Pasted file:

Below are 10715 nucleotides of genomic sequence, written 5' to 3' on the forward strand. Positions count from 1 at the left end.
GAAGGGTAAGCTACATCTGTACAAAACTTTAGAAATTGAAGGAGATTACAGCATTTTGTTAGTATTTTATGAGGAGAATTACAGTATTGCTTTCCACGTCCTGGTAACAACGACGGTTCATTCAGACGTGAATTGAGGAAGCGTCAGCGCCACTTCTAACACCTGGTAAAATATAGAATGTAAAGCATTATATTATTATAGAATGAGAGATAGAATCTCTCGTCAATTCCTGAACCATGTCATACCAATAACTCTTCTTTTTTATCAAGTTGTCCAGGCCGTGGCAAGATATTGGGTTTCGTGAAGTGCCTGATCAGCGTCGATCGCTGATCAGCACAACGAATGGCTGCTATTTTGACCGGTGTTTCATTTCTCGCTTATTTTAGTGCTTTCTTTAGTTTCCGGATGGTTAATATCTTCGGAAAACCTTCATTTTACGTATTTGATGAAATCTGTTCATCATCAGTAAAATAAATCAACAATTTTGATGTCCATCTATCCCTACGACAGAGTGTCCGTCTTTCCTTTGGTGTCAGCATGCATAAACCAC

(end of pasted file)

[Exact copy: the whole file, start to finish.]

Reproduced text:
Below are 10715 nucleotides of genomic sequence, written 5' to 3' on the forward strand. Positions count from 1 at the left end.
GAAGGGTAAGCTACATCTGTACAAAACTTTAGAAATTGAAGGAGATTACAGCATTTTGTTAGTATTTTATGAGGAGAATTACAGTATTGCTTTCCACGTCCTGGTAACAACGACGGTTCATTCAGACGTGAATTGAGGAAGCGTCAGCGCCACTTCTAACACCTGGTAAAATATAGAATGTAAAGCATTATATTATTATAGAATGAGAGATAGAATCTCTCGTCAATTCCTGAACCATGTCATACCAATAACTCTTCTTTTTTATCAAGTTGTCCAGGCCGTGGCAAGATATTGGGTTTCGTGAAGTGCCTGATCAGCGTCGATCGCTGATCAGCACAACGAATGGCTGCTATTTTGACCGGTGTTTCATTTCTCGCTTATTTTAGTGCTTTCTTTAGTTTCCGGATGGTTAATATCTTCGGAAAACCTTCATTTTACGTATTTGATGAAATCTGTTCATCATCAGTAAAATAAATCAACAATTTTGATGTCCATCTATCCCTACGACAGAGTGTCCGTCTTTCCTTTGGTGTCAGCATGCATAAACCAC